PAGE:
So now we know. Timelines are the big deal that Facebook announced today. It’s basically an online scrapbook of your life, called Timelines:
But will it replace scrapbooks? A few years ago, my mother surprised me at Christmas with a scrapbook she made of my life. Sure, it had pictures — the kind you got when you picked them up at the photo store a week after you dropped off the film. It also had a postcard I sent to my grandmother in Florida (announcing some new chickens has laid eggs), a letter I sent to the editor of the local newspaper at age 12 warning against pollution (I grew up in a mill town; there’s no pollution anymore because all the mills have closed), the program at my high school graduation. In other words, a lot of non-digital items that withstand archiving in the digital age.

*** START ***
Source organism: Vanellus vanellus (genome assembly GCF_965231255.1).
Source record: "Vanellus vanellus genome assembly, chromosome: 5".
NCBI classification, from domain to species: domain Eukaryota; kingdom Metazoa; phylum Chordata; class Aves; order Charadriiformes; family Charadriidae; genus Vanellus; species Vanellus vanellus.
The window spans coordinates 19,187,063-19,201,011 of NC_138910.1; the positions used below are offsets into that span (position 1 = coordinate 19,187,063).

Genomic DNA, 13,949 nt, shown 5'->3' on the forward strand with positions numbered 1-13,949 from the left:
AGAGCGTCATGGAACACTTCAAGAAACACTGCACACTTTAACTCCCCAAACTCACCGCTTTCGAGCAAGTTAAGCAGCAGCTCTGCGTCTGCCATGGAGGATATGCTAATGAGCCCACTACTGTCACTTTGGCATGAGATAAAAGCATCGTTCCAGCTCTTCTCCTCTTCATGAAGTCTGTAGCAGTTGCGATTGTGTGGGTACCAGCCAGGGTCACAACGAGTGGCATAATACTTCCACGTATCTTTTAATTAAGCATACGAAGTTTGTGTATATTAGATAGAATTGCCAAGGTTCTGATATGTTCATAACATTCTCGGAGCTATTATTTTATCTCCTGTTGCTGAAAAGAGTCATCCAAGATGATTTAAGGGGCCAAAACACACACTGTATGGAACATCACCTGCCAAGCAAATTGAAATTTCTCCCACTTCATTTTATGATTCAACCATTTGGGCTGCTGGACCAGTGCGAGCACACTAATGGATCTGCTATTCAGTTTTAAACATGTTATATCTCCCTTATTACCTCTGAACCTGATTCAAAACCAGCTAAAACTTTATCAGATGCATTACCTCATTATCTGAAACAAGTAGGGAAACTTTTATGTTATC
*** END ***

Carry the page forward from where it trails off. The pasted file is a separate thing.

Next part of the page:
There’s another aspect of an online timeline/scrapbook: You’re more likely to actually “scrapbook” your life in a more honest way if you know that people aren’t likely to see it until, perhaps, you’re gone. Throw something up online, and you’re probably going to sanitize it so it looks more like the Christmas letters people send you every year, the ones that edit out real life.
Some analysts think this presents a problem for Google. “What does the new Facebook mean to Google?” someone asked via Twitter a short whilte ago. “Google knows our search and browsing history, but Facebook is going to know OUR history.”
But which is likely to reveal the real you, the history you post via a Timeline, or the you you reveal by revealing it Google through searches and other activities?
I’m anxious to see everyone’s Timeline to see if I have the same reaction as when I open those letters.